India: Beyond every form of marginalization
By Gudrun Sailer
They live by begging and prostitution, despised by everyone, even their parents, for being “different.” Who are they? Transgender people in the Indian state of Andhra Pradesh.
Salvatorian Sister Amitha Polimetla accompanies members of this blatantly marginalized community and fights for them to live in dignity.
"Transgender people in Andhra Pradesh are the most discriminated group in society," explains the 39-year-old religious woman, who has worked with this community for several years. "I don't think there is any other group of people who are ostracized by their own parents, ridiculed by siblings, abused by neighbours, and forced to leave their families of origin."
More than an estimated half a million transgender people live on the subcontinent. Their existence has been attested in India's multifaceted culture for several centuries. Hijras they are called.
"As teenagers, they discover female behavior patterns. Sometimes family members or friends notice it first," Sr. Amitha explains. Then their lives change. Exclusion begins immediately, and is radical, the sister notes. Even the school system does nothing for the transgender youths who are bullied by everyone.
"Rejected by their families, they run away in search of their identity, mainly migrating to the cities where they start begging and doing sex work. Why? Because that is the way it is in the transgender culture in our Indian society. They have no other way to earn a living."
Sr. Amitha wrote her PhD thesis on transgender communities in Andhra Pradesh. But it was not until a few years ago that she had any idea who they were.
One day on the train to Bangalore, she noticed men dressed in women's clothes with makeup and trinkets begging and being aggressive.
"Everyone turned their heads away. No one wanted to look at them, talk to them, or even give them money. Then they touched the men to make them give them some money." Their provocative appearance and behavior disturbed her.
After that, Sister sent out students to discover what was actually happening. They were told they were hijras, people who beg and prostitute themselves to survive.
"I was shocked. I started reading about them. One day, as I was coming out of my hostel, a trans woman walked straight towards me. I panicked, not knowing how to react. Out of fear, I just smiled and asked, ‘How are you?’ The woman started to cry and shared her story with me. That was the first time I really understood how discriminated against these people are, and how desperately they want to just be accepted."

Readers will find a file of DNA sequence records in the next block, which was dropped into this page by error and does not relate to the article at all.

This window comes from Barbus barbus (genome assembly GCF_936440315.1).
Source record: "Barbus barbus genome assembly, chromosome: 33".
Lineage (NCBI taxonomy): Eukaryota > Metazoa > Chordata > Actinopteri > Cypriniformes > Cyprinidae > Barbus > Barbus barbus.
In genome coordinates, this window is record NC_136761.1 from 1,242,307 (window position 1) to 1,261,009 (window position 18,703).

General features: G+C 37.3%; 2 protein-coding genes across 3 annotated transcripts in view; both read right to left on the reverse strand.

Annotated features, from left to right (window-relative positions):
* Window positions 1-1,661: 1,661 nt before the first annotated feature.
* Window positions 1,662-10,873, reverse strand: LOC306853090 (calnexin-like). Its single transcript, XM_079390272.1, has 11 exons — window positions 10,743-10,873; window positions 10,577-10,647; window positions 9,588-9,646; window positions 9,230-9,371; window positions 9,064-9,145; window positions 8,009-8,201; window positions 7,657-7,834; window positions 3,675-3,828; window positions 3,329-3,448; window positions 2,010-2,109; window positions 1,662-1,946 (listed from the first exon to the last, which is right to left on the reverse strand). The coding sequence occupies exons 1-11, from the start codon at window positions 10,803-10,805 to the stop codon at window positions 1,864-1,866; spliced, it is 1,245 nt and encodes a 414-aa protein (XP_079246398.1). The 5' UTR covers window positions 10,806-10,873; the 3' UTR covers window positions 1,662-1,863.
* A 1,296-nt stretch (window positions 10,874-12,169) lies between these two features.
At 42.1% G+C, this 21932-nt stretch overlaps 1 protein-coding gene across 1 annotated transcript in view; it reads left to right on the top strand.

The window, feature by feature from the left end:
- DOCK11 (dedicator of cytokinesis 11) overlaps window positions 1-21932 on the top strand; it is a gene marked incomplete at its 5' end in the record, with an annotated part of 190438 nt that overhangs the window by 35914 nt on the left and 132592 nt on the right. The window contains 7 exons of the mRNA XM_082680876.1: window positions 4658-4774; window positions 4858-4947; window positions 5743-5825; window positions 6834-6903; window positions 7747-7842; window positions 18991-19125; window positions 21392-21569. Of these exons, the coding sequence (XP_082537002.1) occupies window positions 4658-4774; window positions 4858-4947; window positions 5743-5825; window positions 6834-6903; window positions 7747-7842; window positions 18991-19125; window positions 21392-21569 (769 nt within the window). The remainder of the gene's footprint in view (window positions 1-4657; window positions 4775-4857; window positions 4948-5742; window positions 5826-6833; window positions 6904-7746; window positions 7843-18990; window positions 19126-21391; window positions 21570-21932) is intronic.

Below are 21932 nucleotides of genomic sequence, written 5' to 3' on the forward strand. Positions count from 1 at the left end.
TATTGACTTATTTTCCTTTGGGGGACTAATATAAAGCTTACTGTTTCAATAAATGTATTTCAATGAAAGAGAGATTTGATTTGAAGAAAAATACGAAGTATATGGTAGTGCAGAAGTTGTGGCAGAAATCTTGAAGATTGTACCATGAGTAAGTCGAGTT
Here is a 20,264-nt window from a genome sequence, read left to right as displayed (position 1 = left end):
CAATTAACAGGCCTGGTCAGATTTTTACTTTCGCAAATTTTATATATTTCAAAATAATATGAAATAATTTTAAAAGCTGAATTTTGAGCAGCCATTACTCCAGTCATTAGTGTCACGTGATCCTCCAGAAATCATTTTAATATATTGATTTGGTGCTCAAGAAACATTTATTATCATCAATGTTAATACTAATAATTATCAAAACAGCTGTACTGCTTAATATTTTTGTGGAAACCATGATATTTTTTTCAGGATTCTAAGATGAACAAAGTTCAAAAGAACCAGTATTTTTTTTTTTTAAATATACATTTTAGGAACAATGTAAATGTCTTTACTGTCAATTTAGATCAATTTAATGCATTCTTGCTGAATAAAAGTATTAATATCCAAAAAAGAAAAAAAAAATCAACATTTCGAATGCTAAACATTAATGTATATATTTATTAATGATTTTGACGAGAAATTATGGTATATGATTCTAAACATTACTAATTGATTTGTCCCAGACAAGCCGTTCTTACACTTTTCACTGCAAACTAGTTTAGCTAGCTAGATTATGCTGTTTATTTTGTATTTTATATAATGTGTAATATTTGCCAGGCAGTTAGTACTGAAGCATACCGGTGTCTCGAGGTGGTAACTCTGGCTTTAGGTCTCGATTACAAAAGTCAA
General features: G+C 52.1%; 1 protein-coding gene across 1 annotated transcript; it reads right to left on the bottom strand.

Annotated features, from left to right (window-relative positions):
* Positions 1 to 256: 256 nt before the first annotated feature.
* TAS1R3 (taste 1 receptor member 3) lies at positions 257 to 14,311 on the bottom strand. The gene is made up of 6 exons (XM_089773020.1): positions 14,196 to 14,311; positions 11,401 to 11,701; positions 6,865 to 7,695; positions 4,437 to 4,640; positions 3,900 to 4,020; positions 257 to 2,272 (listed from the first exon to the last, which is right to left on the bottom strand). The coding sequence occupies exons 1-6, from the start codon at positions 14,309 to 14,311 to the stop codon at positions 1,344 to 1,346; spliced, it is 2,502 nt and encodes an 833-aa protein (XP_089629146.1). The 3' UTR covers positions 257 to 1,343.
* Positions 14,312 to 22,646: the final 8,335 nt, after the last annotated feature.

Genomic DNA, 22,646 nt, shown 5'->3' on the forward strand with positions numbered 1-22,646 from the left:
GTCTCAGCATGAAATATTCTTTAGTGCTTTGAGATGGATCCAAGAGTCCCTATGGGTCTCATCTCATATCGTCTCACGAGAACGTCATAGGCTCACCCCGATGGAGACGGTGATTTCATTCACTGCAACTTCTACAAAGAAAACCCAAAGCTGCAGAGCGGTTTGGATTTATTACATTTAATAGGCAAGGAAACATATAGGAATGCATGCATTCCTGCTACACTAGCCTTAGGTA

As a Salvatorian Sister, Amitha Polimetla is accustomed to think how she can heal and uplift people.
"Christ is always at the side of society’s marginalized: sinners, publicans, prostitutes, untouchables, the poor."
She is convinced Jesus would not shy away from hijras since they live in an extreme existential periphery. In the port city Visakhapatnam, she and her fellow sisters established the Nee Thodu Society, a contact point for hijras.
Sr. Amitha also does outreach, seeking “to find out where they live and then go there. I talk to them and record their stories. I try to be a bridge between them, the Government, and their relatives. We are providing training for the transgender community, for parents and for the general public," she explains.
Future plans include setting up a trans helpline, and providing a shelter.
India recognized transgender as a third gender in 2014. In 2020, the government began to issue ID cards.
Obtaining the National Transgender Certificate & Identity Card is key since it allows trans women to enroll in the state health system and access all other government assistance for which they are eligible, such as food ration cards, voter ID, pension allowance. But the road is difficult.
"Ninety percent of transgender persons do not have a school-leaving certificate because they are bullied out beforehand," says Sr. Amitha. Many are illiterate and ignorant about their civil rights. "We help them apply for their identity cards, which is complicated. We accompany them to the notary where they declare their transgender identity."
The Salvatorian religious believes that condemning trans women for their non-conforming behavior is the wrong approach. They did not choose their natural orientation, but are forced to accept severe social stigmatization for it.
Certainly, the sister admits, the question of the third gender also poses questions for the Church. "But the fact is that some children are born this way. We should accept them as they are, help them and support them, without trying to change them.”
Sr. Amitha Polimetla SDS, Nee Thodu Society (Photo Credit: The Nee Thodu Society for transgender persons)
At the same time, the non-participation of trans people in society is deeply unjust from a Christian perspective, Sr. Amitha maintains.
"There are people with this kind of orientation, with this kind of hormonal imbalance or chromosomal imbalance. How many more years can we ignore them in this way? It is time we accept these people as they are and help them with our resources so they can live a dignified life in this society."